Maloney explained that New York state will continue to provide up to 26 weeks of state-funded unemployment insurance, but this federal program, which had been providing an additional 47 weeks of coverage has expired.

Extending emergency unemployment benefits through the end of 2014 will lead to an estimated 200,000 jobs and a fifth of a point of additional economic growth, Maloney emphasized.

GOLDFEDER WELCOMES NEW CITY DOT BOSS: Assemblymember Phil Goldfeder, a longtime advocate of improving transportation for his constituents in the Rockaways, last week welcomed Polly Trottenberg, the city’s new Department of Transportation (DOT) commissioner, to her new job and invited her to tour Superstorm Sandy-damaged areas in Southern Queens and the Rockaways.

In the letter, Goldfeder (D–Rockaway) thanked Trottenberg for her years of dedicated public service and contribution to transit issues nationwide and invited her to visit Sandy-ravaged areas such as Howard Beach, Hamilton Beach, Broad Channel and Rockaway to meet with community leaders and local small business owners that are still struggling to recover from the storm.

“Transportation is the key to economic success and recovery and it will provide families in Southern Queens and Rockaway the tools they need to fully rebuild,” Goldfeder stated. “I have known Polly for a long time and she is the perfect choice for our city. Her experience and commitment to focus on outer borough transit access is welcomed news to families and businesses.”

Goldfeder has worked tirelessly to revitalize the Rockaway Beach Rail Line, eliminate the Cross Bay Bridge toll and keep the ferry service permanent. In addition, he has been in the forefront of creating safer roadways in and around schools and improving street safety in every neighborhood.

LIU’S PARTING GIFT TO RETIREES: Before leaving office on January 1, former City Comptroller John Liu sent a parting message to the city’s retirees about how their pension funds grew in the past four years under his control and investments. He wrote:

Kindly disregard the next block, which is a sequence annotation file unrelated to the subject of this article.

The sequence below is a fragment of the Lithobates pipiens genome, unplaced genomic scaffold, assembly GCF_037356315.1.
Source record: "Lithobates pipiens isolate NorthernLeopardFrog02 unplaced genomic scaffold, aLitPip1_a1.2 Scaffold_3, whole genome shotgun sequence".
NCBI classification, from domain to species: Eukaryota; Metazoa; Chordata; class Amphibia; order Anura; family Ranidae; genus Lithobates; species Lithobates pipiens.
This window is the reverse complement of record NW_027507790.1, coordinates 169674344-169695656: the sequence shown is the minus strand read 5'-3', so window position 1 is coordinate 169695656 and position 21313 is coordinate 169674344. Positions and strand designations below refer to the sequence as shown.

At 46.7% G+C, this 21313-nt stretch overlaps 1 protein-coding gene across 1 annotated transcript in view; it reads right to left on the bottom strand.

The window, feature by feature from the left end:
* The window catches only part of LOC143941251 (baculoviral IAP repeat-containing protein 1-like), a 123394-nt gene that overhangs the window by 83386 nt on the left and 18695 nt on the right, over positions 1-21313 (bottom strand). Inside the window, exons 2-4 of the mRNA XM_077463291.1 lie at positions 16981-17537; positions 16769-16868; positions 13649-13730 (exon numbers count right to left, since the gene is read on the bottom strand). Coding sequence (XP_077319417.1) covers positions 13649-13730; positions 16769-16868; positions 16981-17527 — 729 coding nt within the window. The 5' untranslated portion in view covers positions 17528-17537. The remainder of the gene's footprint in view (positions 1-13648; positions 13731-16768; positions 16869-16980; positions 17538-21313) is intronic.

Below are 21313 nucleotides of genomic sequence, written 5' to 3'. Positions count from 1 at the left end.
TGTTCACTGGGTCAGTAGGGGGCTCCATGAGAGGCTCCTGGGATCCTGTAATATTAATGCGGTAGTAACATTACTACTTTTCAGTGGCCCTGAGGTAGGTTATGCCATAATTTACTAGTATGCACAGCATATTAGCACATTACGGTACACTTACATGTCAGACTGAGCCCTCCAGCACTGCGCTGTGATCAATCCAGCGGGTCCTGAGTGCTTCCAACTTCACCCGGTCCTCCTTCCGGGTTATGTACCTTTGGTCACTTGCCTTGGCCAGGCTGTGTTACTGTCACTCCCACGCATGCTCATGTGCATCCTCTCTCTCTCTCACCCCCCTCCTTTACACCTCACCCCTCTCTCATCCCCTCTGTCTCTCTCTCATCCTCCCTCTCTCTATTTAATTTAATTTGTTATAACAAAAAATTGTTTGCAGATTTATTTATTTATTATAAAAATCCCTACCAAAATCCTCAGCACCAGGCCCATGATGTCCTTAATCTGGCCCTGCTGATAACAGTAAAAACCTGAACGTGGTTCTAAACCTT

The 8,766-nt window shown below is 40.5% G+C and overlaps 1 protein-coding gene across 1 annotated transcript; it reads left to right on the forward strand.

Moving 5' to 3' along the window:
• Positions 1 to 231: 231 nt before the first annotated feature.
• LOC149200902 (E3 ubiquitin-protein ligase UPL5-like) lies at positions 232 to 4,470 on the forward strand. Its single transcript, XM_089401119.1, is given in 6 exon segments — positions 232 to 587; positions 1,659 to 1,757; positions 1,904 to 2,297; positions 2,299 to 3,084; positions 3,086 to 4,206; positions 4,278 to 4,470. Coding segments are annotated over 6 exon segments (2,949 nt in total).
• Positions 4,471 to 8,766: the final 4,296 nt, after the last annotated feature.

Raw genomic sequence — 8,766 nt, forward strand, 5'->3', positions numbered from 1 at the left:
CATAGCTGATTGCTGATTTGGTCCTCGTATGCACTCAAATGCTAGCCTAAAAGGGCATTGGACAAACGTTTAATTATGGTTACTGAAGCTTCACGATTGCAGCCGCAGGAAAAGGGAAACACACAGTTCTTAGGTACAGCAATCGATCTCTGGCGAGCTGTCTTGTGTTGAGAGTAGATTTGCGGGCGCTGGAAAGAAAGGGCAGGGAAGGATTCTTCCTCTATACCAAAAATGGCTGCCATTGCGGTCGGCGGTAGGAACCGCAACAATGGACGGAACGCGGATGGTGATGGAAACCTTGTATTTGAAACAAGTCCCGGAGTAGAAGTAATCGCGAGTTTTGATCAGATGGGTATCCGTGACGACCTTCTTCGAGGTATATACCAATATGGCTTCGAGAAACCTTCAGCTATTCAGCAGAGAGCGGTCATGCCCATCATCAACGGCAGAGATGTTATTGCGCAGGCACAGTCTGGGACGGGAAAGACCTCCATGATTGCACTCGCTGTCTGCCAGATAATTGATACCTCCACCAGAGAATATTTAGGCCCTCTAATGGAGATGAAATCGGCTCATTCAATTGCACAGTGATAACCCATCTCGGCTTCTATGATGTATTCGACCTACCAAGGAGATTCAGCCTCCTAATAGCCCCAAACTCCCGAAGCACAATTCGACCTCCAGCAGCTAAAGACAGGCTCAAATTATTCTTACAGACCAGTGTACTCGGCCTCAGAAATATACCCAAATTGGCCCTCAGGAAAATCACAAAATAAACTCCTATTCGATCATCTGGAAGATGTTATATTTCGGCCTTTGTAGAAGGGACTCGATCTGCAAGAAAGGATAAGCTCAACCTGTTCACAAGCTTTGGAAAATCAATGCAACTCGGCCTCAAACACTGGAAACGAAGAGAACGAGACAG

“When I took office four years ago, I was committed to upgrading the investment performance of the New York City Pension Funds by modernizing their management and reallocating assets to better absorb risks. Our work has paid off. Our pension funds together have grown 58 percent over the past four fiscal years, to $144 billion. These increased returns will annually reduce the city’s pension contributions over the next seven years and ensure the retirement savings of the city’s workforce are on a strong footing.

DENDEKKER WANTS FED, STATE PRIMARIES SAME DAY: Seeking to avoid confusion at the polls and encourage voters to vote in primary elections, Assemblymember Michael DenDekker has co-sponsored legislation to hold this year’s primary elections on the same day—the fourth Tuesday in June, or June 24 to be exact.

Primaries are elections held by a political party to choose a candidate for a specific office, DenDekker explained. Later on, the candidates chosen from opposite political parties run against each other in general elections, he said.

Explaining his legislation, he stated:

“Holding a single, June primary day would encourage voter participation, save taxpayers almost $50 million and make sure our troops have ample time to return their absentee ballots,” DenDekker explained.

Also this year will present a full ballot, including the elections of the governor, congressional representatives and the entire state legislature and judges.

Looking back, DenDekker (D–Jackson Heights) noted: “For voters, the 2012 election calendar—with the presidential primary in April, the federal primary in June, the state primary in September, and the general election in November—caused overwhelming confusion and a significant drop in voter participation.